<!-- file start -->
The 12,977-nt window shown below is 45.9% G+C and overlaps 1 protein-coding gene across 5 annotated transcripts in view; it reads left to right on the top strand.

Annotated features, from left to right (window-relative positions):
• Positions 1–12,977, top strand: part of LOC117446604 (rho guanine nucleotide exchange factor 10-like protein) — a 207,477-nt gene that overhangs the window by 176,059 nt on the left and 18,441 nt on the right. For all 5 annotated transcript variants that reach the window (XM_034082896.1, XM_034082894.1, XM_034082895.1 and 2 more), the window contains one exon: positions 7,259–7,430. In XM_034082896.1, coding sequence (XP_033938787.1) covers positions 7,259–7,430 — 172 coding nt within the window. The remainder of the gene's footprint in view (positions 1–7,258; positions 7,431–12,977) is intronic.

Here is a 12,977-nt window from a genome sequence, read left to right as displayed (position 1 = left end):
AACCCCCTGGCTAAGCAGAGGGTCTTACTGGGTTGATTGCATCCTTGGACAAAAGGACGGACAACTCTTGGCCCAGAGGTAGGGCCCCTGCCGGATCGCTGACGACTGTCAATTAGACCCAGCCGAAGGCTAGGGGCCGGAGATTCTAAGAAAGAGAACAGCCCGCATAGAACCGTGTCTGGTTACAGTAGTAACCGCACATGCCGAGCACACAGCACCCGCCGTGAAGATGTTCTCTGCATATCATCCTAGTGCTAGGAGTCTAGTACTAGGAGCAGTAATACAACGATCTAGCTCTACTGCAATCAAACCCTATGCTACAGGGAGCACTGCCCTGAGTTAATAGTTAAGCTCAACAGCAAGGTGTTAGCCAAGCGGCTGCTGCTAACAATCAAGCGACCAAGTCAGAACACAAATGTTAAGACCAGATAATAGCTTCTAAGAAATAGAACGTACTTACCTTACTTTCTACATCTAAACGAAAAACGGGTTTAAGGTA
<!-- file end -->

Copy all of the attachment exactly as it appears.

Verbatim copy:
The 12,977-nt window shown below is 45.9% G+C and overlaps 1 protein-coding gene across 5 annotated transcripts in view; it reads left to right on the top strand.

Annotated features, from left to right (window-relative positions):
• Positions 1–12,977, top strand: part of LOC117446604 (rho guanine nucleotide exchange factor 10-like protein) — a 207,477-nt gene that overhangs the window by 176,059 nt on the left and 18,441 nt on the right. For all 5 annotated transcript variants that reach the window (XM_034082896.1, XM_034082894.1, XM_034082895.1 and 2 more), the window contains one exon: positions 7,259–7,430. In XM_034082896.1, coding sequence (XP_033938787.1) covers positions 7,259–7,430 — 172 coding nt within the window. The remainder of the gene's footprint in view (positions 1–7,258; positions 7,431–12,977) is intronic.

Here is a 12,977-nt window from a genome sequence, read left to right as displayed (position 1 = left end):
AACCCCCTGGCTAAGCAGAGGGTCTTACTGGGTTGATTGCATCCTTGGACAAAAGGACGGACAACTCTTGGCCCAGAGGTAGGGCCCCTGCCGGATCGCTGACGACTGTCAATTAGACCCAGCCGAAGGCTAGGGGCCGGAGATTCTAAGAAAGAGAACAGCCCGCATAGAACCGTGTCTGGTTACAGTAGTAACCGCACATGCCGAGCACACAGCACCCGCCGTGAAGATGTTCTCTGCATATCATCCTAGTGCTAGGAGTCTAGTACTAGGAGCAGTAATACAACGATCTAGCTCTACTGCAATCAAACCCTATGCTACAGGGAGCACTGCCCTGAGTTAATAGTTAAGCTCAACAGCAAGGTGTTAGCCAAGCGGCTGCTGCTAACAATCAAGCGACCAAGTCAGAACACAAATGTTAAGACCAGATAATAGCTTCTAAGAAATAGAACGTACTTACCTTACTTTCTACATCTAAACGAAAAACGGGTTTAAGGTA